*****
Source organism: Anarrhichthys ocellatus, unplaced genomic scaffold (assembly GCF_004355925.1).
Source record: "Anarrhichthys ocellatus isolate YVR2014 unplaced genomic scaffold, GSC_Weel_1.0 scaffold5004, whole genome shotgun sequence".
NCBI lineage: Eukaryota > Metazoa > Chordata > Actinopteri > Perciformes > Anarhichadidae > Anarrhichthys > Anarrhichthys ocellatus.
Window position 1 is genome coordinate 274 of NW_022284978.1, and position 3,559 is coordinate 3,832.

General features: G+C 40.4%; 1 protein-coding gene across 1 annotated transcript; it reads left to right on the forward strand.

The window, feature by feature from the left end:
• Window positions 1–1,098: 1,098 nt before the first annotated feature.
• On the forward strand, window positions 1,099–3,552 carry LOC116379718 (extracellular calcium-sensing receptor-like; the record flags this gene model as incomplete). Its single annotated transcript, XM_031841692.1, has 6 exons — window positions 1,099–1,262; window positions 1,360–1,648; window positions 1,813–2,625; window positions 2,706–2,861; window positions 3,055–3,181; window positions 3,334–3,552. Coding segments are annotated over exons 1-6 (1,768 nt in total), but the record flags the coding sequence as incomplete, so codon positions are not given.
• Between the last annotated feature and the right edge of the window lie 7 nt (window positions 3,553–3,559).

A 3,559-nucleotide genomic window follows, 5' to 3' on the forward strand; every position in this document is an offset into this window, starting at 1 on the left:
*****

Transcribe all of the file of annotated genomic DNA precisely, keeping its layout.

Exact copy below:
Source organism: Anarrhichthys ocellatus, unplaced genomic scaffold (assembly GCF_004355925.1).
Source record: "Anarrhichthys ocellatus isolate YVR2014 unplaced genomic scaffold, GSC_Weel_1.0 scaffold5004, whole genome shotgun sequence".
NCBI lineage: Eukaryota > Metazoa > Chordata > Actinopteri > Perciformes > Anarhichadidae > Anarrhichthys > Anarrhichthys ocellatus.
Window position 1 is genome coordinate 274 of NW_022284978.1, and position 3,559 is coordinate 3,832.

General features: G+C 40.4%; 1 protein-coding gene across 1 annotated transcript; it reads left to right on the forward strand.

The window, feature by feature from the left end:
• Window positions 1–1,098: 1,098 nt before the first annotated feature.
• On the forward strand, window positions 1,099–3,552 carry LOC116379718 (extracellular calcium-sensing receptor-like; the record flags this gene model as incomplete). Its single annotated transcript, XM_031841692.1, has 6 exons — window positions 1,099–1,262; window positions 1,360–1,648; window positions 1,813–2,625; window positions 2,706–2,861; window positions 3,055–3,181; window positions 3,334–3,552. Coding segments are annotated over exons 1-6 (1,768 nt in total), but the record flags the coding sequence as incomplete, so codon positions are not given.
• Between the last annotated feature and the right edge of the window lie 7 nt (window positions 3,553–3,559).

A 3,559-nucleotide genomic window follows, 5' to 3' on the forward strand; every position in this document is an offset into this window, starting at 1 on the left: